All contemporary moviegoers are aware of the difficulties of adapting a book, the written word, to film, a medium that relies on visual and aural sensations to convey its meaning. How often do we hear the following comments about a film: "the book was different," or "the book was better," or, most damning of all, "they changed the book!" When the book is an ancient book, such as a gospel from the New Testament, the problem is compounded by the fact that the book is for us an alien document. It is alien because it is removed from us by time, by language, by geography, and by ensuing history. All four of the New Testament gospels were written by the end of the first century CE, over nineteen hundred years ago. They were written in Greek, in different parts of the eastern Mediterranean. And we tend to read them through the lens of history, a history in which Jews and Christians are separate religious groups, and Christians dominate the western world. So the problems involved in making an "authentic" film from the gospels should be immediately obvious.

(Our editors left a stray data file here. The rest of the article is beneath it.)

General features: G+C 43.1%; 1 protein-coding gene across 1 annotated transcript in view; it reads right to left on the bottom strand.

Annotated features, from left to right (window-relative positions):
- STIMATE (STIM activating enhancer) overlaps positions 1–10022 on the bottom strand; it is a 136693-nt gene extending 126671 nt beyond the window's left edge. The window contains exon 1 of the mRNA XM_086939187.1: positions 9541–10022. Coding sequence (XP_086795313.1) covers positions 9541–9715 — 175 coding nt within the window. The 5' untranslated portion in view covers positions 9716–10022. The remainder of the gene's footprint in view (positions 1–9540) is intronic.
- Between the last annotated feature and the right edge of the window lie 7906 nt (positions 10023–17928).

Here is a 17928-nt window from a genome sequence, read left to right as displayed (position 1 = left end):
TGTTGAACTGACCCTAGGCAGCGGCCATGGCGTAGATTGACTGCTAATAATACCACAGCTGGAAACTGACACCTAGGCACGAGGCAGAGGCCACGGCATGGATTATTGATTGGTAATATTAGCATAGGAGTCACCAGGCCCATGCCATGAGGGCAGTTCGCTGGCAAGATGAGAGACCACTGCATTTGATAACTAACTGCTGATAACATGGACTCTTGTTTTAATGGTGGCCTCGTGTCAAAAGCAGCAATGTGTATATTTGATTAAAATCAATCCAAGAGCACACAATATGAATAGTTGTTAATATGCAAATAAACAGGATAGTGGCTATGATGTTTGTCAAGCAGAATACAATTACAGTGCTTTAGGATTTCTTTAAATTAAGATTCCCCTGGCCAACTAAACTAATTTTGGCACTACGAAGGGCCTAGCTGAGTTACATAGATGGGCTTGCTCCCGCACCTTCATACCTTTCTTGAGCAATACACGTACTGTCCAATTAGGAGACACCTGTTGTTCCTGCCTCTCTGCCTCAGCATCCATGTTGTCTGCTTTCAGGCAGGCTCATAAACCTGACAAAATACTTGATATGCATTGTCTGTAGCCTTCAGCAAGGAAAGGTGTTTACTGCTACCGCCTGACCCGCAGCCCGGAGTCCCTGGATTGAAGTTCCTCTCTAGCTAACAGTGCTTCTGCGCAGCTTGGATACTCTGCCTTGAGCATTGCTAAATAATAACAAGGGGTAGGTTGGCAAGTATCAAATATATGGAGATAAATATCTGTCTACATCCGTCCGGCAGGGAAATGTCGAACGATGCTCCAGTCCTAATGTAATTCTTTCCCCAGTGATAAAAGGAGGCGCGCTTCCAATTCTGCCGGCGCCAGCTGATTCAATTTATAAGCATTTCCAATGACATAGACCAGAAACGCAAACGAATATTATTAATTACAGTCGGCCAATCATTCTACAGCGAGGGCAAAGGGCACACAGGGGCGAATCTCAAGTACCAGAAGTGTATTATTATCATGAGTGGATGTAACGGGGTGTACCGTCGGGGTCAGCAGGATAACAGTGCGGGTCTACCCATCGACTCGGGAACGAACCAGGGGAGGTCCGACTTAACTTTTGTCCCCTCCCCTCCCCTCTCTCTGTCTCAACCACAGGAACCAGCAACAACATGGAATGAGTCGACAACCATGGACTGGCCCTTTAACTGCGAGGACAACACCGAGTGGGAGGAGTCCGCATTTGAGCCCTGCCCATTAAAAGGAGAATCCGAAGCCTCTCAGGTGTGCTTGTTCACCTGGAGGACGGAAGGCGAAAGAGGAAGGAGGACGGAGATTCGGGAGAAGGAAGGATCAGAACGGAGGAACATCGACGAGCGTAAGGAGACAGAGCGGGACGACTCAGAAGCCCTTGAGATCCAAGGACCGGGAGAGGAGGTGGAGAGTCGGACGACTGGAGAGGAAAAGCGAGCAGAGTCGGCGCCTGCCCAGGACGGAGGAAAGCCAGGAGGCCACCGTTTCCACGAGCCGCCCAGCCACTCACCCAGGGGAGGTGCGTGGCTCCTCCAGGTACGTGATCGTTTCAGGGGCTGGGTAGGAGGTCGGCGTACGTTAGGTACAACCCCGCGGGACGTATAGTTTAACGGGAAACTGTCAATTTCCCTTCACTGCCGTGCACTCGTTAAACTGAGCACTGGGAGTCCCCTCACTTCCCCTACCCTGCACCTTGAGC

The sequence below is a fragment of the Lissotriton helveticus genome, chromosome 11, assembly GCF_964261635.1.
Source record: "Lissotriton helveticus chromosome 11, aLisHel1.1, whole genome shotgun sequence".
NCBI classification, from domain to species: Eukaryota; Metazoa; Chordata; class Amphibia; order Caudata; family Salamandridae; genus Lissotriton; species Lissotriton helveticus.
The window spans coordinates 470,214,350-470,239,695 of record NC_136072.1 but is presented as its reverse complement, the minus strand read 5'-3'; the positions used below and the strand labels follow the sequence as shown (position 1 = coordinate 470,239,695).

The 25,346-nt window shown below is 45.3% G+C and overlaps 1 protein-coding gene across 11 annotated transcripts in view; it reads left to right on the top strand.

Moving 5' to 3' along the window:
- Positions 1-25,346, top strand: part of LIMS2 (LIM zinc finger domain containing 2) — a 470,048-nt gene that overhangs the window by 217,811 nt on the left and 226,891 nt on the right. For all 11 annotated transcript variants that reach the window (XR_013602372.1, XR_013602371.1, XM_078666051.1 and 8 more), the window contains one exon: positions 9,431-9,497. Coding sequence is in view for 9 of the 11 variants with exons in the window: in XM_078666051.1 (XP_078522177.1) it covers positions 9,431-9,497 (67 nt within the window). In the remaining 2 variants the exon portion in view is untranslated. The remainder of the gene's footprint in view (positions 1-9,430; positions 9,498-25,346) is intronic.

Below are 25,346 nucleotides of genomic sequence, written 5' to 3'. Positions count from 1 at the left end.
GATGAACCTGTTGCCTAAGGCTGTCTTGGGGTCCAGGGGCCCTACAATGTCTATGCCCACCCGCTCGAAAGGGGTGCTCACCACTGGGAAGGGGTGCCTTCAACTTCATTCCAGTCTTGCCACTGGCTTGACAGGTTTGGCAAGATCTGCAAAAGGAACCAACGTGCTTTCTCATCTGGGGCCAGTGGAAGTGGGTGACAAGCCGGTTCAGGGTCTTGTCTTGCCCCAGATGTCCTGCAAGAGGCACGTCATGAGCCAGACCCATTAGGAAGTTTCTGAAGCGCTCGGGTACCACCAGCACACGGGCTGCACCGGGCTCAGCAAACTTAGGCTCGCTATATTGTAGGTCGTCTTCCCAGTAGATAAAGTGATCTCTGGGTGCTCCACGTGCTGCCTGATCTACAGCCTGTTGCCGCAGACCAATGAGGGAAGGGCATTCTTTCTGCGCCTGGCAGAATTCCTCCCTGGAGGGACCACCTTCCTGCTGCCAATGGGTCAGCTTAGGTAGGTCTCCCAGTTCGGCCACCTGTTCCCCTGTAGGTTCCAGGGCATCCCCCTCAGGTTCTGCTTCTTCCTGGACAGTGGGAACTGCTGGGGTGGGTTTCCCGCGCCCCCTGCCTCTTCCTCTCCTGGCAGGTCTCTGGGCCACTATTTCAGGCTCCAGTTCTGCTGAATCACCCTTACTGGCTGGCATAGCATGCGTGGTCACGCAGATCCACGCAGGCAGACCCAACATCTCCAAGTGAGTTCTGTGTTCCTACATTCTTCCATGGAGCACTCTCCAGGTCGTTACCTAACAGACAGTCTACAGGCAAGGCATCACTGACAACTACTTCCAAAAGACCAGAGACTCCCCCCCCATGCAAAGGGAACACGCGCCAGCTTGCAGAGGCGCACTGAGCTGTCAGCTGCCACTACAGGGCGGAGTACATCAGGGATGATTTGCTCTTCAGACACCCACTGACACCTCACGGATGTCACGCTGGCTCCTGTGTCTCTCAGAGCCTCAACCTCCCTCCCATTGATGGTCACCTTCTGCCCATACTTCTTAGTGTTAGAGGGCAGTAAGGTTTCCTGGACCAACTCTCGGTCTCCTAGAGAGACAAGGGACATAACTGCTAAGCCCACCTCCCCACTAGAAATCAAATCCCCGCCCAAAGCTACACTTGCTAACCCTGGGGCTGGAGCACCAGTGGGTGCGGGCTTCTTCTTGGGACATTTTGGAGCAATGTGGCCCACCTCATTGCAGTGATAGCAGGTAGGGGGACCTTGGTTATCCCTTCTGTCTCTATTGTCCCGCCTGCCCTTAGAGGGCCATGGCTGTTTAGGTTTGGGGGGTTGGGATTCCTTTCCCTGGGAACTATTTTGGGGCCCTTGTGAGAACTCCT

Crawford, Sidnie White
"Romans, Greeks, and Jews: The World of Jesus and the Disciples,"
Journal of Religion & Film: Vol. 8
, Article 6.
Available at: http://digitalcommons.unomaha.edu/jrf/vol8/iss1/6